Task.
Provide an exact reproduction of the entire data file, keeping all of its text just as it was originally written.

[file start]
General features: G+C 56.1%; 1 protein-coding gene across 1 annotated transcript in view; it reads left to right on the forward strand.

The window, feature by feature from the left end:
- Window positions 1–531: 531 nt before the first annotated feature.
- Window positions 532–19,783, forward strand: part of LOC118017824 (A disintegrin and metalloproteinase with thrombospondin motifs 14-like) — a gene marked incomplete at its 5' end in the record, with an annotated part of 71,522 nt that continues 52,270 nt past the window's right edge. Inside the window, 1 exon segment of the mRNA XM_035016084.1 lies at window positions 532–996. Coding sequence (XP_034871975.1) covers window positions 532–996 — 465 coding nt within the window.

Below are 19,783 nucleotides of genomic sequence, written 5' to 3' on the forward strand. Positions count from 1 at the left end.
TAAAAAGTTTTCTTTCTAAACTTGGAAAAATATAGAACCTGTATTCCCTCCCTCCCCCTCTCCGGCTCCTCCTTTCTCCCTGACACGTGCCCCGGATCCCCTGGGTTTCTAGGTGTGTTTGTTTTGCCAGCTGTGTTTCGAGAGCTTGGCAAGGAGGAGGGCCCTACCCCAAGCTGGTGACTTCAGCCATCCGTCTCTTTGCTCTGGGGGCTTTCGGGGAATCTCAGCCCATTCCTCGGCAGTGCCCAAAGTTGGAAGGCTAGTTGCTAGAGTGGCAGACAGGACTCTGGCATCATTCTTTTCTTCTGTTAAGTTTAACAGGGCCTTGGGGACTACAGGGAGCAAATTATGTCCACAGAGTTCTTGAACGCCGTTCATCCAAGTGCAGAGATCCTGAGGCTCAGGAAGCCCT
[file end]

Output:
General features: G+C 56.1%; 1 protein-coding gene across 1 annotated transcript in view; it reads left to right on the forward strand.

The window, feature by feature from the left end:
- Window positions 1–531: 531 nt before the first annotated feature.
- Window positions 532–19,783, forward strand: part of LOC118017824 (A disintegrin and metalloproteinase with thrombospondin motifs 14-like) — a gene marked incomplete at its 5' end in the record, with an annotated part of 71,522 nt that continues 52,270 nt past the window's right edge. Inside the window, 1 exon segment of the mRNA XM_035016084.1 lies at window positions 532–996. Coding sequence (XP_034871975.1) covers window positions 532–996 — 465 coding nt within the window.

Below are 19,783 nucleotides of genomic sequence, written 5' to 3' on the forward strand. Positions count from 1 at the left end.
TAAAAAGTTTTCTTTCTAAACTTGGAAAAATATAGAACCTGTATTCCCTCCCTCCCCCTCTCCGGCTCCTCCTTTCTCCCTGACACGTGCCCCGGATCCCCTGGGTTTCTAGGTGTGTTTGTTTTGCCAGCTGTGTTTCGAGAGCTTGGCAAGGAGGAGGGCCCTACCCCAAGCTGGTGACTTCAGCCATCCGTCTCTTTGCTCTGGGGGCTTTCGGGGAATCTCAGCCCATTCCTCGGCAGTGCCCAAAGTTGGAAGGCTAGTTGCTAGAGTGGCAGACAGGACTCTGGCATCATTCTTTTCTTCTGTTAAGTTTAACAGGGCCTTGGGGACTACAGGGAGCAAATTATGTCCACAGAGTTCTTGAACGCCGTTCATCCAAGTGCAGAGATCCTGAGGCTCAGGAAGCCCT